The labour government has won over the people, but what do they need to do to help support businesses in the future?

Experts at HW Fisher outline three priorities that the new Labour government need to consider. 

  1. Invest in HMRC to provide a faster service for all

Toby Ryland, Corporate Tax Partner at HW Fisher, says: “There is nothing more frustrating than trying to get in touch with HMRC. Call waiting times are at an all-time high, responses take forever, and getting hold of the person you need is borderline impossible. This is causing serious delays at all stages of interaction. Tax enquiries are taking too long to solve, and repayments are slow to process. The next government must commit to staffing HMRC properly to stop the needless cycle of delays and the frustration it causes for everyone involved.

“Banks also need to be quicker at opening new business accounts, especially for those that are inward investors into the UK. It is shocking that an overseas business can incorporate a UK subsidiary company, register it for tax, VAT and payroll within a short time, but they cannot open a bank account for months and months. If the UK is serious about attracting more overseas investment to create new jobs and wealth, this issue needs to be fixed sooner rather than later.”


2. Champion SMEs and entrepreneurs

Simon Michaels, CEO of HW Fisher Business Solutions, says: “The rising number of company insolvencies should ring alarm bells — yet we’ve seen little action to help small businesses survive the UK’s current high interest rate environment. We need fresh measures to support SMEs, starting with addressing their cash flow challenges. One option is a new payment initiative for large companies and government agencies to guarantee faster payments for SMEs.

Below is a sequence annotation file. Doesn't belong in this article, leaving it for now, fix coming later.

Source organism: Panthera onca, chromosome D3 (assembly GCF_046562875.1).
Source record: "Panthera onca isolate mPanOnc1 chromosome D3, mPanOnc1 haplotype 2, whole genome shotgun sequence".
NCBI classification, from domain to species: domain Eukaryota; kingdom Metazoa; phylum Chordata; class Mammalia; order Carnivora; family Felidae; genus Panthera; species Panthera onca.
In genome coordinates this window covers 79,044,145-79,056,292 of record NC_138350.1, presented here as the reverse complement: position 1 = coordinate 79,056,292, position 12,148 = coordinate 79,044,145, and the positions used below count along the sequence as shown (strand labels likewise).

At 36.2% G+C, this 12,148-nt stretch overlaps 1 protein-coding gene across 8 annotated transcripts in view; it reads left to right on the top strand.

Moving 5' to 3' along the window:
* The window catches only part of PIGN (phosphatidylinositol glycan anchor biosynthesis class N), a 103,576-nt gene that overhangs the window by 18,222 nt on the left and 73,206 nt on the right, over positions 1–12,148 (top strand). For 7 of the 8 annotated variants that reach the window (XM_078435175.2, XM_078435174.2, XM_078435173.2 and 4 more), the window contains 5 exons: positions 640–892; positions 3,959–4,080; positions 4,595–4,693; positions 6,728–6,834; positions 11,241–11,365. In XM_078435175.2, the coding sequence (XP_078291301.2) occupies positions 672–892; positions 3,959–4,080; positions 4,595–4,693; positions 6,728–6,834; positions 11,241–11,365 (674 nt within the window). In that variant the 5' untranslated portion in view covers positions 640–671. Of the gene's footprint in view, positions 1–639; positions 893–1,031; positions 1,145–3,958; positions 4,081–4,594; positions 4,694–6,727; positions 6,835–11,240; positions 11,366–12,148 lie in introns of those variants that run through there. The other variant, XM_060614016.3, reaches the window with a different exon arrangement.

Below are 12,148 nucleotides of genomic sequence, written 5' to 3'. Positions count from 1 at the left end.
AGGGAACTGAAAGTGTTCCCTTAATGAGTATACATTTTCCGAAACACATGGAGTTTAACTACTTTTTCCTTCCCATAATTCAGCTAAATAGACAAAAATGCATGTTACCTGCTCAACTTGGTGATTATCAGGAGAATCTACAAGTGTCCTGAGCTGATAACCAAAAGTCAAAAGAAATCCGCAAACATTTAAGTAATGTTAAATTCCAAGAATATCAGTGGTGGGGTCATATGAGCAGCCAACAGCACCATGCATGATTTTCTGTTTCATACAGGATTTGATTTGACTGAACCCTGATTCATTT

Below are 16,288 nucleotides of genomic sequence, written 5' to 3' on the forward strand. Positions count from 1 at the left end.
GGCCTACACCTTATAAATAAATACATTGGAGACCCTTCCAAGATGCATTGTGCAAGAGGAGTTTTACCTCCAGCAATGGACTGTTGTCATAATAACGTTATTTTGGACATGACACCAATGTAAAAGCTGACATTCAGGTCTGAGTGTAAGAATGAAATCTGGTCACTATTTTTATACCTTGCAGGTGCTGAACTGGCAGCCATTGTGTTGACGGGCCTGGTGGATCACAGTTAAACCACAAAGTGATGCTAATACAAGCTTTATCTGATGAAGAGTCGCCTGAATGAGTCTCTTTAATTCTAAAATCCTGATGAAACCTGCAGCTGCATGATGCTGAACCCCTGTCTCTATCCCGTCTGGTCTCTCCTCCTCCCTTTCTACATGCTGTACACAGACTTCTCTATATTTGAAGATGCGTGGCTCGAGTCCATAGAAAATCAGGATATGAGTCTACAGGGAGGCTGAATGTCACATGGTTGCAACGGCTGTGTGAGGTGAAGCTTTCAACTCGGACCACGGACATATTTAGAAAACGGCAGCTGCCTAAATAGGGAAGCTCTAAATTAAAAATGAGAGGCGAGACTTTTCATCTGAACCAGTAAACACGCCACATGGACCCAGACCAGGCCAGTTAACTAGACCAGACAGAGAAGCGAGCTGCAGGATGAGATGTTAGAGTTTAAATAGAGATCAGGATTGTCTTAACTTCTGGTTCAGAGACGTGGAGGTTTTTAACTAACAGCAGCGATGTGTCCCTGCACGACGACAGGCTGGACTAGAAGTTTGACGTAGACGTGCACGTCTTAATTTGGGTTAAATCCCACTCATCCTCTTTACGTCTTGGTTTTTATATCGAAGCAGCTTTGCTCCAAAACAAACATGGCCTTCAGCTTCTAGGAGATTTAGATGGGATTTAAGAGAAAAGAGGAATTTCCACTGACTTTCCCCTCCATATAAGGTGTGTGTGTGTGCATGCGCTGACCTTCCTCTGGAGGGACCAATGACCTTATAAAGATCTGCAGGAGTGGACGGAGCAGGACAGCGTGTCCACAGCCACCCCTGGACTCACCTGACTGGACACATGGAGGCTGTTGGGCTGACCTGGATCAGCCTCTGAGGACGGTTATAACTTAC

“A recent Treasury Committee report reveals how banks are mistreating small businesses. In the last year more than 140,000 have been ‘de-banked.’ Loan approval rates are falling drastically, and more business owners are being forced to use their personal assets as collateral.


“Instead of turning their backs on businesses in their time of need, we need to see more government backed schemes that ensure fair access to low-interest loans for SMEs. Otherwise, the incentive for entrepreneurs to start their own business will quickly disappear.”

3. Streamline trade with the EU

Gerry Myton, Indirect Tax Partner, at HW Fisher says: “Four years on from Brexit and both businesses and consumers are still paying the price, via the increased costs of doing business which flow through into supply chains. In fact, two thirds of respondents to a British Chambers of Commerce survey say that trading with the EU is now more difficult to do than it was a year ago.


“It’s a trend we are seeing with our own clients. Getting goods through the hard border that now exists between the UK and the European Union – as well as the reporting that is required – has become a significant barrier to growth for many exporters, particularly those selling goods B2C. Added to that complexity is the recent imposition of border controls that has significantly increased the cost of importing goods from the EU for certain sectors.

“We anticipate that many businesses, particularly smaller ones, would like the UK to rejoin the customs union and/or the single market. If that is not possible, at the very least we would like to see improved implementation of the EU–UK Trade and Cooperation Agreement to allow greater trade facilitation to provide greater predictability for business. This will be the challenge for the next government in negotiations with the EU in mid to late 2026.”

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